Entertainers only

Saturday, September 4, 2010
Jenny White has put up a link to an interesting story re transgender brothels in Istanbul. Originally I was going to just link to Kamil Pasha in the N & P, but I ended up writing so much I decided to make it a separate post. 

I always found the place of transgendered people in Turkey to be interesting. With the exception of Thailand, I've probably seen more transgendered people in Istanbul than anywhere else in the world. When I was living in Istanbul in the 1990s, I'd often walk home to Tesvikiye late at night from Taksim via Cumhuriyet Caddesi and Harbiye, where loads of transgendered prostitutes would hang out late at night, standing by the side of the road and looking for a date. I'm not sure if they're still there, but the market clearly hasn't diminished since then.

Many of the transgendered in Turkey have been the victims of attacks, and there have been several murders in recent years in Istanbul. 

But what is also interesting is the degree to which transgendered and other effeminate and/or semi cross-dressing entertainers have been popular in Turkey, a country that many people associate with "macho" behavior and/or "Islamic values" (whatever that means).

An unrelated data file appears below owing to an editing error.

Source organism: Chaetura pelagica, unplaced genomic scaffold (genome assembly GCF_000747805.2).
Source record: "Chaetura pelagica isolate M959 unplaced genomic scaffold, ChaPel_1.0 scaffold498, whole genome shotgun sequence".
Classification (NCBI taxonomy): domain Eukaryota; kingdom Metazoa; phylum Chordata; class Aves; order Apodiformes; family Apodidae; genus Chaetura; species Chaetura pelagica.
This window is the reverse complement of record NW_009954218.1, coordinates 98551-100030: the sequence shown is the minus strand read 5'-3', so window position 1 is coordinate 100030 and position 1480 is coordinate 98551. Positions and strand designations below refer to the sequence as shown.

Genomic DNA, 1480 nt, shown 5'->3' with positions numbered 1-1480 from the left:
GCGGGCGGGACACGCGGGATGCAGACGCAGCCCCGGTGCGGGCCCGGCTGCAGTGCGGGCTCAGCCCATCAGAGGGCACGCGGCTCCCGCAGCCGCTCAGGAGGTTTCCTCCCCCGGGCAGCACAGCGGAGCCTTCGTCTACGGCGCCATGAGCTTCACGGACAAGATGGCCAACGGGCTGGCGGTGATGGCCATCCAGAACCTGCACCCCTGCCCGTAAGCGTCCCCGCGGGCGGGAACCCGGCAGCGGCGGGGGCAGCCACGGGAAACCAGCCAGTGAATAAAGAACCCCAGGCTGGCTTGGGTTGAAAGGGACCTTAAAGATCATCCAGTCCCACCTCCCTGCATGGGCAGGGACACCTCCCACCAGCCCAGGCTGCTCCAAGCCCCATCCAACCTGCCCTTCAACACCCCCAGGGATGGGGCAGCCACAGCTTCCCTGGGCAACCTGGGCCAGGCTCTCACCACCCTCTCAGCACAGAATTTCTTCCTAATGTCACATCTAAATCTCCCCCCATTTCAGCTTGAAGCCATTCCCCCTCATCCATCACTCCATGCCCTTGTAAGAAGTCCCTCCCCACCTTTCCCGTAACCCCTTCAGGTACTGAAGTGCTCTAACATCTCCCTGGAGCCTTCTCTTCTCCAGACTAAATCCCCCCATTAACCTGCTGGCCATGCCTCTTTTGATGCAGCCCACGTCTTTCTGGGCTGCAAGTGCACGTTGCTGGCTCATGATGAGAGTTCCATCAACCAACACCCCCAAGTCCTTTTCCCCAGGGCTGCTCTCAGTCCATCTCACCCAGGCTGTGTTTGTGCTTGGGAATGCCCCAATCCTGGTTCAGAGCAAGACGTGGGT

Years before Boy George seemed so risque in the US, Zeki M
üren was wearing long, flowing Mrs. Roper-style muumuus and wild costumes that appeared to evoke dresses. In his early days, however, he'd played a straighter public role, often appearing as the male lead in romance movies.  
A young Zeki Müren 

Müren in the 1970s


My guess is that this is from the 1980s


I visited the Zeki Müren house-museum in Bodrum in 2000. You can see a larger shot of this photo here. I think Müren's face looks very tough and decisive on this statue, kind of like Charlton Heston.
Bülent Ersoy, meanwhile, likewise had a closeted beginning to his career prior to a sex change operation in the early 1980s.

Bülent Ersoy in his early years...

...and later in her career.


Here is a pretty cool academic article on Müren and Ersoy that I assigned to my modern Turkey class last year. In the last decade, meanwhile, there was even a prime time talk/variety show hosted by one Huysuz Virjin.  

Huysuz (petulant) virjin 
It's cool that the transgendered or openly gay are often celebrated on stage in Turkey, and I guess we shouldn't find this so surprising. Nevertheless, people often are surprised by this stuff, especially if they have some sort of "Islamic" preconception of what Turkey (and other predominantly Muslim societies) are about. 
But it's also important to remember that the transgendered (and openly gay) are not just celebrated on stage, they are also attacked on the street and in their homes, and don't appear to have much public acceptance at all in Turkey. 

Unless they can sing.


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